The MLS homes were never intended to be authentic mid-century modern homes. That's been done already - let's move on. The MLS homes (with the exception of the Cosmopolitan, which is a contemporary home) are modern interpretations of a retro aesthetic. The new VW Beetle is clearly an update of the original Beetle. The new Camaro and Mustang and Ford GT are modern interpretations of their 1960's classics, retaining classic styling cues. It's retro-modernism. Some people GET it and LIKE it. The floor plans of the MLS homes are laid out much more intelligently than most authentic mid-century homes I've seen, and they're actually designed to handle desert heat. I guess the wind farm comment was a lame attempt at an insult. The turbines are way off in the distance, and they give the place a futuristic feel. Yea, the place is crazy windy sometimes, but the homes are affordable because they were not built on prime dirt. Does every modern home have to be built on pricey real estate? MLS homes allow those of modes means to own something special. They should be applauded for that.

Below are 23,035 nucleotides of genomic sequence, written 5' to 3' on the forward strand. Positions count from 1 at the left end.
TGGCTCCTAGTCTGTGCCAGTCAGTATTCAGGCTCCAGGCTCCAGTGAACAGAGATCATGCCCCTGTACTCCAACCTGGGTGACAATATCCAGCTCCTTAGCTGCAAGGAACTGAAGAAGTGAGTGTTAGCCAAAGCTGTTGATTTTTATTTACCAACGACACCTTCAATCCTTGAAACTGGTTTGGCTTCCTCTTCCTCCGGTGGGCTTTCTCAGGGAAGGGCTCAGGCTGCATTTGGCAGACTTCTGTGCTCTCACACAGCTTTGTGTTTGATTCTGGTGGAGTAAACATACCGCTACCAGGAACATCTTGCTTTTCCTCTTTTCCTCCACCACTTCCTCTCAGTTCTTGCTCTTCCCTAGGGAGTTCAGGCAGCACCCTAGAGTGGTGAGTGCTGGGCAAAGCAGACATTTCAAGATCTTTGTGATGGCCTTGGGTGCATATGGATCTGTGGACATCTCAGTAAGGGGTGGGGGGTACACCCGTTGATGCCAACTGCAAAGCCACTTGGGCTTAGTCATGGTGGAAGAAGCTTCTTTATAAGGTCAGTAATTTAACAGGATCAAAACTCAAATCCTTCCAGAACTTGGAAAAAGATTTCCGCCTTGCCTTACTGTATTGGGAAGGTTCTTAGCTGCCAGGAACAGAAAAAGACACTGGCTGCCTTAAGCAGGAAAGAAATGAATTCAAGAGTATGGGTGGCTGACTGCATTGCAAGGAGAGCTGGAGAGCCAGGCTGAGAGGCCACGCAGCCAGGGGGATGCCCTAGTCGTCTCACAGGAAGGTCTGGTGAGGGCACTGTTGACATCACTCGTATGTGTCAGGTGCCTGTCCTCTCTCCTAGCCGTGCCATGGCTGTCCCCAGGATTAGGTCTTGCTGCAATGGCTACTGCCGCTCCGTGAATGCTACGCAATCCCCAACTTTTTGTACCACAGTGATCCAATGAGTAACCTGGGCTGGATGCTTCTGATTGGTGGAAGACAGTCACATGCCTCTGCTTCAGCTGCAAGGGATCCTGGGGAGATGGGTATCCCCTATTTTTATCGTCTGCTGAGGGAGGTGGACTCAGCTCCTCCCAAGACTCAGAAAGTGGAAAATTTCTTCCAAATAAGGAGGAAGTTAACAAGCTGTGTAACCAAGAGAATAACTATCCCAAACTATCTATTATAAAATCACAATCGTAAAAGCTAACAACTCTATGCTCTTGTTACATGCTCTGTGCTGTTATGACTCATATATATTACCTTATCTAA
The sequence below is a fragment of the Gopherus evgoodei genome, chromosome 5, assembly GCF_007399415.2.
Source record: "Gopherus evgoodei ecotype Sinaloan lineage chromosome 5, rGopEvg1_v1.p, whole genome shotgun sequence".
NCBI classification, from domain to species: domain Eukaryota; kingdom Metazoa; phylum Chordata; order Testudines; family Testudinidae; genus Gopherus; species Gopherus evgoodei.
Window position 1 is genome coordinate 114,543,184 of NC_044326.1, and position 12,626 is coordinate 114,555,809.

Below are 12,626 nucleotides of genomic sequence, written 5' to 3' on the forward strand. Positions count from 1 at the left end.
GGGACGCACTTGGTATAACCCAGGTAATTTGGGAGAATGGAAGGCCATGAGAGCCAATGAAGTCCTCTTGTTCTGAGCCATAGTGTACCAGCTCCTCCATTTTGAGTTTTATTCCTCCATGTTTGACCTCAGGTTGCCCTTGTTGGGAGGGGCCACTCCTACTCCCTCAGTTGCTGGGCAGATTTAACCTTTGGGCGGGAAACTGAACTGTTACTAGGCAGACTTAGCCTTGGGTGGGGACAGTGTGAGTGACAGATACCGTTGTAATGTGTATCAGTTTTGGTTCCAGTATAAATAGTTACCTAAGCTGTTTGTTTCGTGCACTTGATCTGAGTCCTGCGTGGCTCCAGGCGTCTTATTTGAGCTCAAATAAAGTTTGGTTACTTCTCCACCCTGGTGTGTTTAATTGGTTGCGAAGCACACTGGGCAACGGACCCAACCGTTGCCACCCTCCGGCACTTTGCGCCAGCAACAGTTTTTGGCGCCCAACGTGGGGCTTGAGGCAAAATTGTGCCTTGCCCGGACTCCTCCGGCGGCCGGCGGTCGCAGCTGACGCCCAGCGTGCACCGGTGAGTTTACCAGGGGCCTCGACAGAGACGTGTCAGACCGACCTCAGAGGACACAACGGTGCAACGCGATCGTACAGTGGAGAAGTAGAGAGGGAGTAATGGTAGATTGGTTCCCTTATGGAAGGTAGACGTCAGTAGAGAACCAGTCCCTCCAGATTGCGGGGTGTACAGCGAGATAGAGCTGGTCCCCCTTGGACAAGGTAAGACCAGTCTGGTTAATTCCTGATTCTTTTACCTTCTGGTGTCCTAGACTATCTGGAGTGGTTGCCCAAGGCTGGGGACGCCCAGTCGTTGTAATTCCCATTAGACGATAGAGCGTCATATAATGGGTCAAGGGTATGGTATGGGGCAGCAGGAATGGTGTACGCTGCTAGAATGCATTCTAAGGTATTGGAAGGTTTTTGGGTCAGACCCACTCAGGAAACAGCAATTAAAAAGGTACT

@Aaron Britt, as for your assertion that writer Dave Weinstein "wanted to argue against housing sprawling into the desert, no matter what its architectural style" is indefensible. The architectural style is one of the main objections to the MLS homes in this article! Did you even READ this assassination piece before defending it? Please spare us the "Golly, gee-whiz, you all misunderstood us" nonsense. Looking at the comments here, I think we ALL understand that this is textbook example of yellow journalism. Somebody thought up the catchy title "Lowering the Bar" and wrote a shameful piece to go with it.